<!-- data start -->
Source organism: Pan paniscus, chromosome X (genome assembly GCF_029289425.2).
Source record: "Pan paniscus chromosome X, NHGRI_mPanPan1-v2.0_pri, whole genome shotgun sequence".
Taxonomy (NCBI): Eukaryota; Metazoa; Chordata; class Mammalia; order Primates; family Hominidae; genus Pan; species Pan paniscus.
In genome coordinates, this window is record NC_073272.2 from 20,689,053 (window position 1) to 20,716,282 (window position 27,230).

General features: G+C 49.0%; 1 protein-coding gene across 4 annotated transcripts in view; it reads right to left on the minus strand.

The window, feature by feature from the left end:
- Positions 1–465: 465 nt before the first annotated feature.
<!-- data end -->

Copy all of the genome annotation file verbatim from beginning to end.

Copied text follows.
Source organism: Pan paniscus, chromosome X (genome assembly GCF_029289425.2).
Source record: "Pan paniscus chromosome X, NHGRI_mPanPan1-v2.0_pri, whole genome shotgun sequence".
Taxonomy (NCBI): Eukaryota; Metazoa; Chordata; class Mammalia; order Primates; family Hominidae; genus Pan; species Pan paniscus.
In genome coordinates, this window is record NC_073272.2 from 20,689,053 (window position 1) to 20,716,282 (window position 27,230).

General features: G+C 49.0%; 1 protein-coding gene across 4 annotated transcripts in view; it reads right to left on the minus strand.

The window, feature by feature from the left end:
- Positions 1–465: 465 nt before the first annotated feature.